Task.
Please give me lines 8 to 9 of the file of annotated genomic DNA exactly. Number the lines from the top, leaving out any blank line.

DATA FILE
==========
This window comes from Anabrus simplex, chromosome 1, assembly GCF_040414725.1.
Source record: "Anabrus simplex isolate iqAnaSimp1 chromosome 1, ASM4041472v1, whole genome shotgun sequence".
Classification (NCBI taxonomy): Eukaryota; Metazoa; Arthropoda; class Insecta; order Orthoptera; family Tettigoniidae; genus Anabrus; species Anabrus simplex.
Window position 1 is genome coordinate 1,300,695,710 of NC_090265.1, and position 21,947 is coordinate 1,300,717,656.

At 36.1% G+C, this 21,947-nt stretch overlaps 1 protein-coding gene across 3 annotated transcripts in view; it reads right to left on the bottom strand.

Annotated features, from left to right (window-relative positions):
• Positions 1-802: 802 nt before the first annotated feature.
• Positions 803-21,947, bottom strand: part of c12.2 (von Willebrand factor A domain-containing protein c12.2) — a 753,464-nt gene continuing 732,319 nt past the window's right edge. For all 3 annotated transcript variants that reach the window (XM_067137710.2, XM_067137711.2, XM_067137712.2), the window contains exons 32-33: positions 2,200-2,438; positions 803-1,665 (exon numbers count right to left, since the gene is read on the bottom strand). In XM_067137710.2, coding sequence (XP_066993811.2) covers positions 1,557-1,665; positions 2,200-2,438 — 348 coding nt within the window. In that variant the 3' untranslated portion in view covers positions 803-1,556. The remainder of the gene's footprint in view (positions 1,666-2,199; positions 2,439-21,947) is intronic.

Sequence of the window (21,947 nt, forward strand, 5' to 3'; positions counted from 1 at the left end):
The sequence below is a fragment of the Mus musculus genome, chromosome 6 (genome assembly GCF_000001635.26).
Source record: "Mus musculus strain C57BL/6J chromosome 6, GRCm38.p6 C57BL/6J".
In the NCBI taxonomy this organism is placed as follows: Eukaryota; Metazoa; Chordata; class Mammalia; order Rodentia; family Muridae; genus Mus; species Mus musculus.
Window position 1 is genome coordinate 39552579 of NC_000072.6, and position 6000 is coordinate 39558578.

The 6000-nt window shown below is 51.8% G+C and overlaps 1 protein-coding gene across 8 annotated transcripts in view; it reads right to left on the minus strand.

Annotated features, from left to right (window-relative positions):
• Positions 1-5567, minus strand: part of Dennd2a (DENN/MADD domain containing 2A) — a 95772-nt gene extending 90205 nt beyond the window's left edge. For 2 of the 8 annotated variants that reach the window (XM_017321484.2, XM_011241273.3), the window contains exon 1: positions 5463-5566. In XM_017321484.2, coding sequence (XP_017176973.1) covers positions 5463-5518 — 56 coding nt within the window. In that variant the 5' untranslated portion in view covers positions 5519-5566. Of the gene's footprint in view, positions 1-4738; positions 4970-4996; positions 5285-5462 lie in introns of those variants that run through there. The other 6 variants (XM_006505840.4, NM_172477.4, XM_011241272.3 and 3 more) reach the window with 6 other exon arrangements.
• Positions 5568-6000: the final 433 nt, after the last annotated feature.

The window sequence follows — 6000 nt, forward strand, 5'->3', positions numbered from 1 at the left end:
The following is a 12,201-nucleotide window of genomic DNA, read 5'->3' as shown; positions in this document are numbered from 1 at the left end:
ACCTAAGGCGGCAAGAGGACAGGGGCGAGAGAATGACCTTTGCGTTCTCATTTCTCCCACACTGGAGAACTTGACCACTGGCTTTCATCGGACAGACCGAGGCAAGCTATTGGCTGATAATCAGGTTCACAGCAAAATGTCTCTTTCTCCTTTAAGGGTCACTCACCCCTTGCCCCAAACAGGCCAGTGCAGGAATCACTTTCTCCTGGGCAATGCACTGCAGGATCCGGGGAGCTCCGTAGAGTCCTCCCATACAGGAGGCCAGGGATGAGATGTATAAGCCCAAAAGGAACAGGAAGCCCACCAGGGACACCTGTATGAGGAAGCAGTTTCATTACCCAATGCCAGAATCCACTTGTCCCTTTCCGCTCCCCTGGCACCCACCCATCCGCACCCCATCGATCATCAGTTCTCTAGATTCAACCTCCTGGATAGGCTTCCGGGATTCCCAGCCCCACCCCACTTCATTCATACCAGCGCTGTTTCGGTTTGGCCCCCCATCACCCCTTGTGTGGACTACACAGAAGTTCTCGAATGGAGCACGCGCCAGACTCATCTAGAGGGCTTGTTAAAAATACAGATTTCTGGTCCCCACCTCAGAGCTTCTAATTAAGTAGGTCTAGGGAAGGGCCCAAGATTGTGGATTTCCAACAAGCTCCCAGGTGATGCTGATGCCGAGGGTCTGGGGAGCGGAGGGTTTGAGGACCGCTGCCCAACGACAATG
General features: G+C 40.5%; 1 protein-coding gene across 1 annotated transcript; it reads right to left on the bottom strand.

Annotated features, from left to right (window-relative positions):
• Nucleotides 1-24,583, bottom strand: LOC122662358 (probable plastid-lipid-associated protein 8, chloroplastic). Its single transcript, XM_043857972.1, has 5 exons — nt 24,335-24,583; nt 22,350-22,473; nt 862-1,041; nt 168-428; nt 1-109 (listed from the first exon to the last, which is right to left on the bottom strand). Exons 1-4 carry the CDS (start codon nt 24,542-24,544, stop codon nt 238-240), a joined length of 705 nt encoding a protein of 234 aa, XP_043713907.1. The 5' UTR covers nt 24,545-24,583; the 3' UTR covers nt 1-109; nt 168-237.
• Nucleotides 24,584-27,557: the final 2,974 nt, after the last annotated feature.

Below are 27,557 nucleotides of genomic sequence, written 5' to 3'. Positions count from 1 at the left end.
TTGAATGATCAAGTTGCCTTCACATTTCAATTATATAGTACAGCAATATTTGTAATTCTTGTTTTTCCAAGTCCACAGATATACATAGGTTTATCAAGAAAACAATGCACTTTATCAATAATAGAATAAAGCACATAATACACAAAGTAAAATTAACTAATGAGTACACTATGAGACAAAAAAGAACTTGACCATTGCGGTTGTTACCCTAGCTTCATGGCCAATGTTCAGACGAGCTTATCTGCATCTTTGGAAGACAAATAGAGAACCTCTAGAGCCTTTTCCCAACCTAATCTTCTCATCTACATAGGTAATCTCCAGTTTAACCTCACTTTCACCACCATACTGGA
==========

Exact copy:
• Positions 803-21,947, bottom strand: part of c12.2 (von Willebrand factor A domain-containing protein c12.2) — a 753,464-nt gene continuing 732,319 nt past the window's right edge. For all 3 annotated transcript variants that reach the window (XM_067137710.2, XM_067137711.2, XM_067137712.2), the window contains exons 32-33: positions 2,200-2,438; positions 803-1,665 (exon numbers count right to left, since the gene is read on the bottom strand). In XM_067137710.2, coding sequence (XP_066993811.2) covers positions 1,557-1,665; positions 2,200-2,438 — 348 coding nt within the window. In that variant the 3' untranslated portion in view covers positions 803-1,556. The remainder of the gene's footprint in view (positions 1,666-2,199; positions 2,439-21,947) is intronic.

Sequence of the window (21,947 nt, forward strand, 5' to 3'; positions counted from 1 at the left end):